Renowned science fiction novelists Hao Jingfang, Chen Qiufan, and Wang Yao (Xia Jia) will be featured in a virtual event next Tuesday, and I thought their discussion may be of interest to you and your readers. The event will explore how AI is used in contemporary Chinese science fiction, and the writers’ roundtable will address questions such as: How does Chinese sci-fi literature since the Reform and Opening-Up compare to sci-fi writing in the West? How does the Wandering Earth narrative and Chinese perspectives on home influence ideas about the impact of AI on the future?

Berggruen Fellow Hao Jingfang is an economist by training and an award-winning author (Hugo Award for Best Novelette). This event will be co-hosted with the University of Cambridge Leverhulme Centre for the Future of Intelligence. 

This event will be live streamed on Zoom (agenda and registration link here) on Tuesday, November 17th, from 8:30-11:50 AM GMT / 4:30-7:50 PM CST. Simultaneous English translation will be provided. 

The Berggruen Institute is offering a conversation with authors and researchers about how Chinese science fiction grapples with artificial intelligence (from the Berggruen Institute’s AI Narratives in Contemporary Chinese Science Fiction event page),

AI Narratives in Contemporary Chinese Science Fiction

November 17, 2020

Platform & Language:

Zoom (Chinese and English, with simultaneous translation)

Click here to register.

Discussion points:

1. How does Chinese sci-fi literature since the Reform and Opening-Up compare to sci-fi writing in the West?

2. How does the Wandering Earth narrative and Chinese perspectives on home influence ideas about the impact of AI on the future

About the Speakers:

WU Yan is a professor and PhD supervisor at the Humanities Center of Southern University of Science and Technology. He is a science fiction writer, vice chairman of the China Science Writers Association, recipient of the Thomas D Clareson Award of the American Science Fiction Research Association, and co-founder of the Xingyun (Nebula) Awards for Global Chinese Science Fiction. He is the author of science fictions such as Adventure of the Soul and The Sixth Day of Life and Death, academic works such as Outline of Science Fiction Literature, and textbooks such as Science and Fantasy – Training Course for Youth Imagination and Scientific Innovation.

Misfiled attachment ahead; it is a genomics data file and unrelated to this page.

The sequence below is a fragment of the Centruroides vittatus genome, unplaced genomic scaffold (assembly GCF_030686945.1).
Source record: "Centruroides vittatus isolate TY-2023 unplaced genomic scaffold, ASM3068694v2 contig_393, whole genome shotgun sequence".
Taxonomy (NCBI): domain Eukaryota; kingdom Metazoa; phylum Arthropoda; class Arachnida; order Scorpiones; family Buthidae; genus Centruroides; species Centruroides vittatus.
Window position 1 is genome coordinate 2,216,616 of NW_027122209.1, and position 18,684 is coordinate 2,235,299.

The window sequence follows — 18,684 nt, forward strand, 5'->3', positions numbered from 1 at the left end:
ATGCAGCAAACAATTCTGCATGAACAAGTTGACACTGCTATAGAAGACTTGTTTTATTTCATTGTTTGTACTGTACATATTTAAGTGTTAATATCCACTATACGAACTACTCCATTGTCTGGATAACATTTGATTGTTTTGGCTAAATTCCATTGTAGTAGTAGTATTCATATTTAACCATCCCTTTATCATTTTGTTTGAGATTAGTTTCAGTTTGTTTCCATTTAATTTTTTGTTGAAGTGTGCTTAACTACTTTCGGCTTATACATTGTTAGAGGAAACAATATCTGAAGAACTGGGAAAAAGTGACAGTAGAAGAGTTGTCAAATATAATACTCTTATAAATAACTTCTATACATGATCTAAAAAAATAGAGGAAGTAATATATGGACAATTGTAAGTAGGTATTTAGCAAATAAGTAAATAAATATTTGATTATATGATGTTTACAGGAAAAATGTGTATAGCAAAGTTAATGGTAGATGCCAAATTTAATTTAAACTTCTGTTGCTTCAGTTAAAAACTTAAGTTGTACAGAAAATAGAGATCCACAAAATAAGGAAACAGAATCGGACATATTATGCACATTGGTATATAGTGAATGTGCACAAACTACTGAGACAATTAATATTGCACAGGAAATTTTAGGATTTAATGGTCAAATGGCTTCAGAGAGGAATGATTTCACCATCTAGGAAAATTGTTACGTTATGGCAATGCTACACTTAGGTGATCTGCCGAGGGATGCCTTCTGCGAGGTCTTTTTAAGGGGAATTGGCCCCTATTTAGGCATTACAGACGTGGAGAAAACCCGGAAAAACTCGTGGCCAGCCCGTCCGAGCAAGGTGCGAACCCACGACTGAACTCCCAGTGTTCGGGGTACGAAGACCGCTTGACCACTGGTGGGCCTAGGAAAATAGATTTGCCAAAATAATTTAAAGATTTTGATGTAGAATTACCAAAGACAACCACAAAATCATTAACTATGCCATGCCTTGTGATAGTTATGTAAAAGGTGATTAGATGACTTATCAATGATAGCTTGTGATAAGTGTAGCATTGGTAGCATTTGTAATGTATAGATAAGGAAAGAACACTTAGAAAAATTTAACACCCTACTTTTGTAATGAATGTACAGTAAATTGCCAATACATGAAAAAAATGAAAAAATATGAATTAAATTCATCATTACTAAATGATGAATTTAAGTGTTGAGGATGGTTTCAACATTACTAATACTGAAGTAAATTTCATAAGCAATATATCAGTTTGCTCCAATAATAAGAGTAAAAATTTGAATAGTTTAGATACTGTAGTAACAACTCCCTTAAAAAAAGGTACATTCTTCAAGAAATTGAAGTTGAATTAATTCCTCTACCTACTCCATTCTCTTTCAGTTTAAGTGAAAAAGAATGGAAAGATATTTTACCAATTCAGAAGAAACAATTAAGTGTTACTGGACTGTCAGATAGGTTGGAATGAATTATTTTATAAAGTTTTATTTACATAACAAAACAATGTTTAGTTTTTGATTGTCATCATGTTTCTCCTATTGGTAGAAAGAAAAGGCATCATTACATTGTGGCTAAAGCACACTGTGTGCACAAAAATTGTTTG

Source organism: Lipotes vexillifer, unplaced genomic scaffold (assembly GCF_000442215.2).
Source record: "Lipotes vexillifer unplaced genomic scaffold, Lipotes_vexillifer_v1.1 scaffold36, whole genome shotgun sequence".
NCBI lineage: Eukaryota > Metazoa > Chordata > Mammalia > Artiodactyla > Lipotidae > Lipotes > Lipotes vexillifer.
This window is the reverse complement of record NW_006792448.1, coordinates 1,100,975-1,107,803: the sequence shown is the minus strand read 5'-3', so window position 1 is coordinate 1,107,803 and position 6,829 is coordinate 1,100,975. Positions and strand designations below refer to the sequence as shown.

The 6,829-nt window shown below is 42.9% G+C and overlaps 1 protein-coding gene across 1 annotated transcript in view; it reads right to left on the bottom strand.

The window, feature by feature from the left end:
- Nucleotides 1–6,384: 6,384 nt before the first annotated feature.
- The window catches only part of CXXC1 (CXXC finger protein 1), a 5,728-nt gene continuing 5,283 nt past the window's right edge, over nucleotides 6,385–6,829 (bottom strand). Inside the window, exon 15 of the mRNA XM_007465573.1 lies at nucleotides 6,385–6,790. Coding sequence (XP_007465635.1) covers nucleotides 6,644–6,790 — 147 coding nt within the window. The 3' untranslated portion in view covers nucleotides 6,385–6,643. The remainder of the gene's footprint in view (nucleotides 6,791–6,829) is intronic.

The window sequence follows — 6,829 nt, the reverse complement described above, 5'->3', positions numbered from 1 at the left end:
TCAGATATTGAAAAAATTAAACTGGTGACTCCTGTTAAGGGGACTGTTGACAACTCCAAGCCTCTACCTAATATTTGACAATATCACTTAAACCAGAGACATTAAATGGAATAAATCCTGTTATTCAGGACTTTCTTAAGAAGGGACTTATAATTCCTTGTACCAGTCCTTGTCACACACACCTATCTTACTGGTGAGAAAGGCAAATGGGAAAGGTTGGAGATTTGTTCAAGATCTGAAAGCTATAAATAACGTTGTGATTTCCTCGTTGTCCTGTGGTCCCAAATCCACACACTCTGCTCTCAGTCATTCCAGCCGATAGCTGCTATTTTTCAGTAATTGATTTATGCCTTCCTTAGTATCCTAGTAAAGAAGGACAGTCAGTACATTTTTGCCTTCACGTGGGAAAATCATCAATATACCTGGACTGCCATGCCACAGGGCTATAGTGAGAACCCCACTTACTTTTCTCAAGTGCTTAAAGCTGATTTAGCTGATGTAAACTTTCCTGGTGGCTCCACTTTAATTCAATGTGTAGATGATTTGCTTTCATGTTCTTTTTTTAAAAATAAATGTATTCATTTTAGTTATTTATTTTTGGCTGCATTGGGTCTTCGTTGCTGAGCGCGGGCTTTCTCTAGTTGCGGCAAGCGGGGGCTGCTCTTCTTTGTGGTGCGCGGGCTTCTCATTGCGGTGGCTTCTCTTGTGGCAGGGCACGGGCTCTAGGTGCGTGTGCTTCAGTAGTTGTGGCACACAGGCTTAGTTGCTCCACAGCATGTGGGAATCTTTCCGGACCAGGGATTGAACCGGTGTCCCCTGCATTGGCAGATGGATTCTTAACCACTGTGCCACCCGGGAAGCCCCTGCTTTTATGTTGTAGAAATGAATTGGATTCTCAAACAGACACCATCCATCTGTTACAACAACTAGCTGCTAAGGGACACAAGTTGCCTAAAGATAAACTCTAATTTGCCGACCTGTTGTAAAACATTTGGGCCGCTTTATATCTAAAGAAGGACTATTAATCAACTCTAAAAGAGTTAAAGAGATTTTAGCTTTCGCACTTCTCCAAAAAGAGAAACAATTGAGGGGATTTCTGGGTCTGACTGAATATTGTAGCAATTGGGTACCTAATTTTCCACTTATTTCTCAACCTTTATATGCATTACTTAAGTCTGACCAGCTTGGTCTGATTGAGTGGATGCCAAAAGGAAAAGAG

Sanfeng is a science fiction researcher, visiting researcher of the Humanities Center of Southern University of Science and Technology, chief researcher of Shenzhen Science & Fantasy Growth Foundation, honorary assistant professor of the University of Hong Kong, Secretary-General of the World Chinese Science Fiction Association, and editor-in-chief of Nebula Science Fiction Review. His research covers the history of Chinese science fiction, development of science fiction industry, science fiction and urban development, science fiction and technological innovation, etc.

About the Event

Keynote 1 “Chinese AI Science Fiction in the Early Period of Reform and Opening-Up (1978-1983)”

(改革开放早期(1978-1983)的中国AI科幻小说)

Abstract: Science fiction on the themes of computers and robots emerged early but in a scattered manner in China. In the stories, the protagonists are largely humanlike assistants chiefly collecting data or doing daily manual labor, and this does not fall in the category of today’s artificial intelligence. Major changes took place after the reform and opening-up in 1978 in this regard. In 1979, the number of robot-themed works ballooned. By 1980, the quality of works also saw a quantum leap, and stories on the nature of artificial intelligence began to appear. At this stage, the AI works such as Spy Case Outside the Pitch, Dulles and Alice, Professor Shalom’s Misconception, and Riot on the Ziwei Island That Shocked the World describe how intelligent robots respond to activities such as adversarial ball games (note that these are not chess games), fully integrate into the daily life of humans, and launch collective riots beyond legal norms under special circumstances. The ideas that the growth of artificial intelligence requires a suitable environment, stable family relationship, social adaptation, etc. are still of important value.

Keynote 2 “Algorithm of the Soul: Narrative of AI in Recent Chinese Science Fiction”

(灵魂的算法:近期中国科幻小说中的AI叙事)